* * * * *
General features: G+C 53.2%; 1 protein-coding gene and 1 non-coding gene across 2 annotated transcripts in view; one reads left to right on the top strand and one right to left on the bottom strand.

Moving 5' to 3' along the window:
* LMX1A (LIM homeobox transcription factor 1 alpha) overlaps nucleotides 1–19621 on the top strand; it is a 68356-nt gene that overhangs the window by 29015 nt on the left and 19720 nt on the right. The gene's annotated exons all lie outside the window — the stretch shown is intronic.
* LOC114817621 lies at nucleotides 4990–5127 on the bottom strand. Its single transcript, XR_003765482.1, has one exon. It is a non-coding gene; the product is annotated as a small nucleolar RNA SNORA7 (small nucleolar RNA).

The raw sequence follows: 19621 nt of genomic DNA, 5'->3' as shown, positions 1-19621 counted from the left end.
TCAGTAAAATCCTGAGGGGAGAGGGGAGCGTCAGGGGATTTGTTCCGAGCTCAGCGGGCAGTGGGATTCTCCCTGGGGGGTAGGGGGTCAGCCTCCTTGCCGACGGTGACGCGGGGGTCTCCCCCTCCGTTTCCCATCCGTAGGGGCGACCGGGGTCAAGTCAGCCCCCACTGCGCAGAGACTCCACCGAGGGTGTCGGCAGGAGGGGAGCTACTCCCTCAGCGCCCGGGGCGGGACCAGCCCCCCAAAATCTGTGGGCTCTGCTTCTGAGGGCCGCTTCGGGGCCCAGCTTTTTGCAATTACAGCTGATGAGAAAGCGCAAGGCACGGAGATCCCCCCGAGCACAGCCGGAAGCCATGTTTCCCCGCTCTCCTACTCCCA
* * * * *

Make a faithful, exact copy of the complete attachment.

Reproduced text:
General features: G+C 53.2%; 1 protein-coding gene and 1 non-coding gene across 2 annotated transcripts in view; one reads left to right on the top strand and one right to left on the bottom strand.

Moving 5' to 3' along the window:
* LMX1A (LIM homeobox transcription factor 1 alpha) overlaps nucleotides 1–19621 on the top strand; it is a 68356-nt gene that overhangs the window by 29015 nt on the left and 19720 nt on the right. The gene's annotated exons all lie outside the window — the stretch shown is intronic.
* LOC114817621 lies at nucleotides 4990–5127 on the bottom strand. Its single transcript, XR_003765482.1, has one exon. It is a non-coding gene; the product is annotated as a small nucleolar RNA SNORA7 (small nucleolar RNA).

The raw sequence follows: 19621 nt of genomic DNA, 5'->3' as shown, positions 1-19621 counted from the left end.
TCAGTAAAATCCTGAGGGGAGAGGGGAGCGTCAGGGGATTTGTTCCGAGCTCAGCGGGCAGTGGGATTCTCCCTGGGGGGTAGGGGGTCAGCCTCCTTGCCGACGGTGACGCGGGGGTCTCCCCCTCCGTTTCCCATCCGTAGGGGCGACCGGGGTCAAGTCAGCCCCCACTGCGCAGAGACTCCACCGAGGGTGTCGGCAGGAGGGGAGCTACTCCCTCAGCGCCCGGGGCGGGACCAGCCCCCCAAAATCTGTGGGCTCTGCTTCTGAGGGCCGCTTCGGGGCCCAGCTTTTTGCAATTACAGCTGATGAGAAAGCGCAAGGCACGGAGATCCCCCCGAGCACAGCCGGAAGCCATGTTTCCCCGCTCTCCTACTCCCA